Israr Hasan

An enigma amongst nations

In Alex Christofi’s newly published fascinating book—Cypria: A Journey to the Heart of the Mediterranean—we get a deep close-range look at one of world civilisation’s interesting hotspots that has long swayed between the cross-currents of the rise and fall of the great monotheisms.

2w ago

A love letter to traveling with friends

A review of ‘Roaming’ (Drawn and Quarterly, 2023) by Mariko Tamaki and Jillian Tamaki

2m ago

A graphic novel on the push and pull of friendships

The stories occur in places deeply etched into many of our memories—from rooftops to buses to benches in the park to the digital world of emails and texts.

1y ago

Lee Lai's 'Stone Fruit': Jokes, rhymes, and the depths of relationships

One of the most searing scenes in Lee Lai’s magnificent graphic novel, Stone Fruit (Fantagraphics, 2021) is when a young child, Nessie,

2y ago

Abdulrazak Gurnahs 'Afterlives': The repercussions of colonialism, unveiled

Abdulrazak Gurnah, this year’s Nobel laureate in literature, seems to come as an admirable choice compared to the Nobel Prize’s controversial recent history.

2y ago

Blood Brothers: exploring Ali and X’s bittersweet friendship

There are very few friendships that have attracted the public eye and provoked reactions of dread and rapacious approval in equanimity. One of those friendships - better described as blood brothers - is that of the charismatic militant civil rights activist, Malcolm X and the greatest boxer of all time, the ballistic and eye-brow raising trash talker, Muhammad Ali.

2y ago

Here’s why switching to ebooks is a good idea

Reading is popular. It has always been that way. Human beings have been reading ever since patterns of writing first emerged in cuneiform in Mesopotamia and books have always contained a kernel of our individual merriments.

2y ago

‘Wendy, Master of Art’: The life of the artist in graduate school

No one said earning a Masters in Fine Arts (MFA) would be easy. After all, art is anything but a linear process of creation. It zigzags through tumultuous periods of unease, delicate uncertainties, and perpetual anxieties, along with quite a mouthful of self-induced negativity.

2y ago
January 7, 2021
January 7, 2021

On Edward Said: Different shades of an intellectual

Edward Said is one of only a handful of intellectuals who can truly be said to have educated and influenced multiple generations on the Palestinian cause and the different prisms of thought through which we now look at literature, art, and history. In many ways, we are the heirs of the man who popularised the term, “Orientalism”; a man who championed the voices and struggles of the Global South in the Anglo-American sphere.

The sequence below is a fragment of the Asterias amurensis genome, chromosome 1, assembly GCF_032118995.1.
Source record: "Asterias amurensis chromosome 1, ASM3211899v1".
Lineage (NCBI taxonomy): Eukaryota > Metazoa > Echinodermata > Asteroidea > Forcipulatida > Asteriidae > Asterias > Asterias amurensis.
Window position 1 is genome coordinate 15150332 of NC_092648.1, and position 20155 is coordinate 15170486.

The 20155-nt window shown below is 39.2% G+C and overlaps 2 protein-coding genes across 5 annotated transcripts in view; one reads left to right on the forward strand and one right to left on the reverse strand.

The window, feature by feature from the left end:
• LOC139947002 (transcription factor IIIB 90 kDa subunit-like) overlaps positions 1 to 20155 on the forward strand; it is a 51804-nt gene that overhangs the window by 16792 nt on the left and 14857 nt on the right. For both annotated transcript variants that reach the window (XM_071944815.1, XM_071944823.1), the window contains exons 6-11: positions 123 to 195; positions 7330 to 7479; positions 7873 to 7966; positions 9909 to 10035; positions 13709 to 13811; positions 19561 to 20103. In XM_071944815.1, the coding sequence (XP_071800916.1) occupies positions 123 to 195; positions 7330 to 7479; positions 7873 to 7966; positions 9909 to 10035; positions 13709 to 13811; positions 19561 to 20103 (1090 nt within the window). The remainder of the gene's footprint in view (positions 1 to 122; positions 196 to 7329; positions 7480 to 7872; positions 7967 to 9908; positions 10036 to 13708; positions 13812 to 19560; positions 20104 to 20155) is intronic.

January 1, 2021
January 1, 2021

Notifications are killing you

The constant ping-pongs and pop-ups have become deeply embedded into our everyday mode of living causing a flow of untrammelled daily minute by minute reminders of various sorts from messages from friends, family, work, and the bank to update notifications to reminders by the apps to use them. Overall, all this seems to be overwhelming at times leading to the loss of energy and direction amid pandemonium and chaos looming large.

January 1, 2021
January 1, 2021

Video essays are the new art form: Our top 5 picks

Due to malleability and expansion of the internet, a new form of art form – the video essay – has picked up a lot of traction using audio-visuals to provide deep-seated commentary on a wide range of issues. While the initial focus of video essays has been on films, video essays have been used to analyze a plethora of ideas in the realm of diverse intersections between pop culture and the real world. Here are a few of the top video essays of the year you should look at.

December 22, 2020
December 22, 2020

Marinated with history

There is one secret to the delicious T-bone steaks, the barbecued juicy lamb chops, or seared vegetables — marination!

December 17, 2020
December 17, 2020

A History of the Destruction of Knowledge

Humanity has always had an ambivalent relationship with knowledge. While the written word has changed from being recorded on papyrus to tablets, scrolls, ink-ridden bindings to printed books all the way to electronic screens,

December 11, 2020
December 11, 2020

Netflix courts the anime world

Netflix is the world’s largest streaming entertainment service with millions registered as its users. In the current awards season, Netflix has been making rounds with brilliantly executed respective

December 4, 2020
December 4, 2020

Delving into the world of Korra

Everything changed when the Fire Nation attacked. What followed was finding Aang in the iceberg, genocides, Iroh’s advice, Zuko’s revolutionary redemption arc, and the climactic battle between Team Avatar and Fire Nation punctuated with thematic awestruck music and emotionally charged state of the art animation.

December 1, 2020
December 1, 2020

Garnished — with panache and taste

Ever since the pandemic altered our lives, we have seen an outgrowth of creative synergies all around us enabling better lifelines of help and eking out a standard of life in a time of deep uncertainty.

November 26, 2020
November 26, 2020

The Trauma of Identity

George Takei’s visceral and heart-wrenching graphic memoir, They Called Us Enemy (2019), dives deep into the cold, dark heart of America’s perceived multiculturalism.

November 20, 2020
November 20, 2020

Exploring the layered histories of Dhaka

Densely populated and a witness to centuries of Mughal, British, Pakistani rule and now, the capital city of Bangladesh, every nook and cranny of the city bears a strong link to the multicultural heritage of the city and the country at large.

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